To rebalance debt loads and re-equitize financial institutions that should have known better, central banks and policymakers are taking money from one class of asset holders and giving it to another. A low or negative real interest rate for an “extended period of time” is the most devilish of all policy tools. And the asset class holder that it affects, or better yet, “infects,” is the small saver and institutions such as insurance companies and pension funds that hold long-term fixed income assets.
[...] credit spreads, or emerging market returns, or currencies with positive and high real interest rates are more attractive than those old-fashioned gilts and Treasury bonds offering 2–3%. Those are markets that need to be “exorcised” from model portfolios and replaced with more attractive alternatives both from a risk and a reward standpoint. It is still possible to produce 4–5% returns from a conservatively positioned bond portfolio – you just have to do it with a different mix of global assets.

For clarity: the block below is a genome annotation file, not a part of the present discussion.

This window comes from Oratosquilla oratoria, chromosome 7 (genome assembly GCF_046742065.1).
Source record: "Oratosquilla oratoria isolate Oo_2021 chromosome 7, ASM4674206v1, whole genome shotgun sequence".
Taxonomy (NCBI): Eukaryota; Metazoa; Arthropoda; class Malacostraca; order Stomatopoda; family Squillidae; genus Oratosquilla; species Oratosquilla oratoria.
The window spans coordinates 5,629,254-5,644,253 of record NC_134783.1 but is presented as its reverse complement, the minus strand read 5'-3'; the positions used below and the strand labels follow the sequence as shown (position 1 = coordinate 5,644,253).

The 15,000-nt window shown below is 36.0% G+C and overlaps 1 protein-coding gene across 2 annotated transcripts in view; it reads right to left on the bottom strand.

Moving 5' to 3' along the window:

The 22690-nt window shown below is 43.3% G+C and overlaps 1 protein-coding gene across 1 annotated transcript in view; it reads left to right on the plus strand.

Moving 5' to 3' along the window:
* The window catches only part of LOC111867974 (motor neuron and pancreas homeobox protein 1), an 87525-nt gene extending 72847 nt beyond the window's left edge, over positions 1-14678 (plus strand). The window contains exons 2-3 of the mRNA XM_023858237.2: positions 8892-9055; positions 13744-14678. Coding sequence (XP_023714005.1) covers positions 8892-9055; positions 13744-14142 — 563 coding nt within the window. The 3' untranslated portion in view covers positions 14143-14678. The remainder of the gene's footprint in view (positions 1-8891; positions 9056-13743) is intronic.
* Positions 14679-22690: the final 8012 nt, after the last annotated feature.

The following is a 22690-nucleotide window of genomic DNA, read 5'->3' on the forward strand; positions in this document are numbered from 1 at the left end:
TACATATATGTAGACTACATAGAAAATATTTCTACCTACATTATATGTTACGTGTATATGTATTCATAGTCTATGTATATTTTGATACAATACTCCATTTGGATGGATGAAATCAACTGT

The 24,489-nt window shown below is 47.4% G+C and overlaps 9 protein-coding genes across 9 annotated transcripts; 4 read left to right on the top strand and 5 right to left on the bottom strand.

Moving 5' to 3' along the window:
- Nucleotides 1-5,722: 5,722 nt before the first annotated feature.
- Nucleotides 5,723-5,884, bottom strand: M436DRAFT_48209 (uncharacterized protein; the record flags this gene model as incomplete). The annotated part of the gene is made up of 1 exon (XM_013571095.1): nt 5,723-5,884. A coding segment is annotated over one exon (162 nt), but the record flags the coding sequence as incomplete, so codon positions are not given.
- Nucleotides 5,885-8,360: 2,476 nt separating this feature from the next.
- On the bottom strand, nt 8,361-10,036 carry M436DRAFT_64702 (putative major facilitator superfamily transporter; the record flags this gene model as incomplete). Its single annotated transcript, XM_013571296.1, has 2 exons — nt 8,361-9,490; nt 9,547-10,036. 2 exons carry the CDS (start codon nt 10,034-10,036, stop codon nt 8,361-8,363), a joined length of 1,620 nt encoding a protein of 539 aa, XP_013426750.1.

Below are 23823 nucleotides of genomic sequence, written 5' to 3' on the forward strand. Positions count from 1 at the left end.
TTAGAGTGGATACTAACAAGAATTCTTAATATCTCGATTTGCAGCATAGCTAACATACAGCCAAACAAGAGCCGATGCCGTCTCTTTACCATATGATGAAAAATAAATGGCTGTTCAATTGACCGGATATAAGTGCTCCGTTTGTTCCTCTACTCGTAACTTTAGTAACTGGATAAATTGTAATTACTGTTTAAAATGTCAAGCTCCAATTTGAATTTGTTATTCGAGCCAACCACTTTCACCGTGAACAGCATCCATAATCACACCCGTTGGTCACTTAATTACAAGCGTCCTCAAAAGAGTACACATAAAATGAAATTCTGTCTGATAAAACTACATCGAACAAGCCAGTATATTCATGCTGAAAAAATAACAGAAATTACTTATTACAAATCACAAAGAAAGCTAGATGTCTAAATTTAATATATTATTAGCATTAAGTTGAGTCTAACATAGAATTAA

Domestic bond managers are calling B.S.
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